Sometimes God says no. Let’s look at two examples. The first is silly and the other quite serious.
In the movie Bruce Almighty, Jim Carrey plays the title character, Bruce, who encounters God in the form of actor Morgan Freeman. God has decided to delegate his responsibilities to Bruce for a short period of time. As you can imagine, Bruce experiments with his unbounded power as he deals with an unending stream of prayer requests from billions of people around the globe.
Bruce attempts to manage the tsunami of prayers by setting up a filing system and then linking it to a database on his computer. In utter exasperation at the sheer number of requests, Bruce decides to hit the yes button and affirmatively answer every prayer request flooding his computer and his mind.
This would seem like a good idea, except thousands of people now win the lottery on the same day. They are expecting millions of dollars, but because the payout is split among all the winners, they end up with just enough money for a modest dinner out, leading to disappointment, riots, and mayhem.
Behind this humorous scene is a serious point.
God is not really concerned with whether we win or lose the lottery. He says no on a daily basis to the self-centered barrage of requests we make for easy money without work or responsibility. God is the wisest and most beautiful being in the universe, and He does what is best for us, even when we don’t understand why.
- God does not always say yes to our prayers. He is far too loving to give in to self-centered prayers that cause more harm than good.
There is a fascinating account in the Bible of a day in the life of Jesus. It is found in Mark 1:21–39. Here we get a glimpse of how Jesus lived and loved. As the day begins, Jesus goes to a local place of worship and preaches. His power and authority amaze the people. Right in the middle of His message, a man who is spiritually tormented begins shouting out questions and making wild statements. Jesus silences him and speaks to the demon terrorizing the man. The man convulses, screams, and is set free.
After the worship service, Jesus walks with some of His friends to one of their homes, where a woman is sick with fever. Jesus goes back to work again. He shows love, care, and compassion by healing the woman.
That same evening, when the Sabbath time of rest is over and people can move about freely, a massive crowd descends on the home where Jesus is staying. This leads to a spontaneous time of compassionate service, during which Jesus heals the sick and frees those who are locked in the chains of spiritual bondage. Sickness is defeated and demons are sent running for the hills!
Very early the next morning, Jesus wakes up and takes a walk. He finds a quiet place where He can talk with His heavenly Father, but some of His disciples track him down to let Him know that there are people looking for Him. The disciples request that Jesus return to town and do more miracles and heal even more people.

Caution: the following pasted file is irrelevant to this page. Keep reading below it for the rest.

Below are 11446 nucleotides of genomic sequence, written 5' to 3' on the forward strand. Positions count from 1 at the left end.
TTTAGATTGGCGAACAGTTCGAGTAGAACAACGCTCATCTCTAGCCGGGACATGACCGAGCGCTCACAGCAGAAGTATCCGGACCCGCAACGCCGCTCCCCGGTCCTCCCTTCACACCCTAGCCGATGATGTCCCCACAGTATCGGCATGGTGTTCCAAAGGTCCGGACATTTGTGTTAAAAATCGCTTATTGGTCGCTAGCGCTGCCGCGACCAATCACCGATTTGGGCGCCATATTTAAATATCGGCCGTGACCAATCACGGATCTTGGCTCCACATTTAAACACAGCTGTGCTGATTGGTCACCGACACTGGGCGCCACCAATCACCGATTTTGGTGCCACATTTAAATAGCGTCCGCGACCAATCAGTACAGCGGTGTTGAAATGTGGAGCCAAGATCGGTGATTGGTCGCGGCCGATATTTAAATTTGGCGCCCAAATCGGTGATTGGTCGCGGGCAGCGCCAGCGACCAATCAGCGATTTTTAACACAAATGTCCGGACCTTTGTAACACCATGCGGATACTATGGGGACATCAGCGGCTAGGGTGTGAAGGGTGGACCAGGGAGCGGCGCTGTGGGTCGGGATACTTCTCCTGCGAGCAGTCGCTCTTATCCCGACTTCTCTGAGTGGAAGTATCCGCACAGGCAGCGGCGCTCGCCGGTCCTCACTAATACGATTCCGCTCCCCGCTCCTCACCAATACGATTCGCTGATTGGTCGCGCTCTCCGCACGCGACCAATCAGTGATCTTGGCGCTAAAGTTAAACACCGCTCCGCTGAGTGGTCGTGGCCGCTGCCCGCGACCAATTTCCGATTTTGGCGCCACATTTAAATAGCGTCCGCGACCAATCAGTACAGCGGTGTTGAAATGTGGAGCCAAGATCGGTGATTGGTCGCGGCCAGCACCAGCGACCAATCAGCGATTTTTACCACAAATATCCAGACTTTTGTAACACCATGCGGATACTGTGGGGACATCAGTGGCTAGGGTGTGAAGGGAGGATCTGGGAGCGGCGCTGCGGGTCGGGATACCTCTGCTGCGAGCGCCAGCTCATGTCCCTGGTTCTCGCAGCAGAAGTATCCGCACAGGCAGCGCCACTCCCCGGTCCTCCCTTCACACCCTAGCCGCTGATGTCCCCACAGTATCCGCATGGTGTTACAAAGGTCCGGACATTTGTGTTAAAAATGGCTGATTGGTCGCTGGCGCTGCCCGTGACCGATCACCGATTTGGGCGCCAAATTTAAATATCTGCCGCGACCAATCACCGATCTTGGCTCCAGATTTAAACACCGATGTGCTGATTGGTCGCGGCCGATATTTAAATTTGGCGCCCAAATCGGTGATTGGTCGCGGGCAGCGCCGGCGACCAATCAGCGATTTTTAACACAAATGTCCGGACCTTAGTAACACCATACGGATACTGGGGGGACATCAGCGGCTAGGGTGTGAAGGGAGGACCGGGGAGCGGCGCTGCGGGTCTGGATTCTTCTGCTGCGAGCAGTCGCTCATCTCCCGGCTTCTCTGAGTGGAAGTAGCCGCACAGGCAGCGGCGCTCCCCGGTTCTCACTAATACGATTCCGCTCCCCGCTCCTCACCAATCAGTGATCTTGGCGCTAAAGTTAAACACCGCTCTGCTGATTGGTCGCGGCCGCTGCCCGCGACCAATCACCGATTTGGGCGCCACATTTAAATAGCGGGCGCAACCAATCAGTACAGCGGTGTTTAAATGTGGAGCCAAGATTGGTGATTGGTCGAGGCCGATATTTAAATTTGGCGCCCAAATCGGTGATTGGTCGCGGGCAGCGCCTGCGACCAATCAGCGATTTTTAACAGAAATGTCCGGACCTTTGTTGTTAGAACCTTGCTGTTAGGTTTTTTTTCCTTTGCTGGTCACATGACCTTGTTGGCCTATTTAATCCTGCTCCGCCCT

Jesus says no.
He is crystal clear in His response.
Jesus knows there are still needs He could meet. He knows the people want Him to stay and offer what only He can give them. He is profoundly aware that many will be disappointed if He does not come back.
But Jesus is committed to His mission. And His primary focus is not healing. He has come to be a teacher and a preacher. So Jesus says to His disciples,
Let us go somewhere else — to the nearby villages — so I can preach there also. That is why I have come. — Mark 1:38, emphasis added
His response to the request is clear, simple, and mission driven. And it is an emphatic no. In His wisdom, Jesus — who is God in human form — says no to the urgent requests and needs of people so He can say yes to something greater, something better.
When we look back on our lives, I believe, all of us will be thankful that God said no to some of our prayer requests. I dated a couple of nice girls before I met my wife, Sherry, and there were times when I asked God, “Could this be the woman I will spend the rest of my life with?” God said, “No!” When I finally met my wife, I looked back and thanked God for His kind no. His no was preparing me for a better yes!
Jesus was “God with us” (Matthew 1:23). It was in His power to say yes to every request, yet there were times He said no. And if God says no, what does that teach us about the need for us to say no as well?
Take a moment to reflect on your life. Has God ever said no to something you wanted? Are you able to see wisdom in that no today?
If God says no, you can be confident that there are times when you need to say no too.
Excerpted with permission from No Is a Beautiful Word by Kevin Harney, copyright Kevin G. Harney.
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Do you feel like no is a bad word? Is no a mean word and yes a kind word to you? What might happen if you started staying no (just as Jesus did) when a yes would take you off mission? Come share with us. We want to hear from you! ~ Devotionals Daily